Some might wonder why I'm still stumbling in the desert when there are cars and jobs and museums downtown, but really, the turquoise dawn is in the canyons. The thing is, my people seem to need this nutrition, the rarified medicine of this particular cactus and that specific root that I haven't found anywhere else.
From Aeon: An emerging field of neuroscience has begun to reveal how contemplating art can lead to positive mind-wandering, psycho-biological self-regulation, and creativity. "Can art itself...
Just “recovering” one’s previous way of functioning is not so likely to work, because usually something wasn’t working prior to the psychosis. It was that which set off the psychosis, and if that isn’t changed, any “recovery” may not be worth much, as the problems, and so the need to transform, will likely still be present.
New study investigates the acceptability of a phenomenologically informed, manual-based art therapy for clients diagnosed with moderate to severe depression.
From Big Think: Recent studies show that walking helps people think more creatively and originally. In three different studies, 81%, 88%, and 100% of participants...
On Sunday, the front page of the UK’s Independent ran a story entitled, “Thousands of children are being medicated for ADHD – when the condition may not even exist.” Fiction novelist and author of the upcoming “Concentr8,” William Sutcliffe, writes, “The pharmaceutical/medical industry teaches us that whatever the problem, a pill is the answer.” “This notion is becoming so all-powerful, and so locked together with a pressurised, exam-centred, conformist educational system, that every parent who has a misbehaving or inattentive child may now find themselves pushed towards a diagnosis of ADHD.”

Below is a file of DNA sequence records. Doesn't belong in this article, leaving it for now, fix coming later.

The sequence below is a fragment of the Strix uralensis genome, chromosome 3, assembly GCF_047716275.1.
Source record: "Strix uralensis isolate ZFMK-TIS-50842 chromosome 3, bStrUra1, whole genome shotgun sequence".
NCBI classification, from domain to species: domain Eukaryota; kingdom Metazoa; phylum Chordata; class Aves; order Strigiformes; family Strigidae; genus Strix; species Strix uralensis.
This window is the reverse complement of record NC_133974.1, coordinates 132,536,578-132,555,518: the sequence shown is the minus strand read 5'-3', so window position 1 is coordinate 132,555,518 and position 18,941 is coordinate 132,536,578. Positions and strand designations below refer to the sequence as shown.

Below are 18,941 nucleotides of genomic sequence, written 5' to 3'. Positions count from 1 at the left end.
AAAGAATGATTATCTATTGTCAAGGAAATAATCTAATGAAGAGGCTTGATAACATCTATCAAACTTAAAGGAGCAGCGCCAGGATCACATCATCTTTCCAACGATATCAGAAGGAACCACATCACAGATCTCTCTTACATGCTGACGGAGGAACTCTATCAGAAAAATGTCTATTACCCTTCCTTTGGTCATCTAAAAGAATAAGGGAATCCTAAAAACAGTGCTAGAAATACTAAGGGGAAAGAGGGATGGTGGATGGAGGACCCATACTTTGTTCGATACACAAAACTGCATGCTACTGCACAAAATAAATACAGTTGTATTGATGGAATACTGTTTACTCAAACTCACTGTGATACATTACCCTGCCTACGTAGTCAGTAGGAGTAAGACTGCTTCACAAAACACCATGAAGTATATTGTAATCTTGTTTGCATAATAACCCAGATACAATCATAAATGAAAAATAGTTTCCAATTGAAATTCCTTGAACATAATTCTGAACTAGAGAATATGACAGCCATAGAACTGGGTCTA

If human beings were meant to be entirely stable entities, then “stabilizing” them would be an entirely good thing; a target for mental health treatment that all could agree on. But it’s way more complex than that: healthy humans are constantly moving and changing. They have a complex mix of stability and instability that is hard to pin down. All this relates to one of my favorite subjects, the intersection of creativity and madness.
When children do things like recoil in fear from monsters and ghosts in their darkened bedroom at night, it’s easy to see the “out of touch with reality” aspect of their experience as being closely related to the faculty that gives them their ability to play – their imagination. We help children through such challenging experiences by being with them, and by playing together, doing things like creating scary images together and then figuring out how to cope with them or laugh at them. In the process we help them explore how to create a world view that works to at least some extent and has room for joy and originality - when their imagination helps them (and maybe others) see the world in new ways.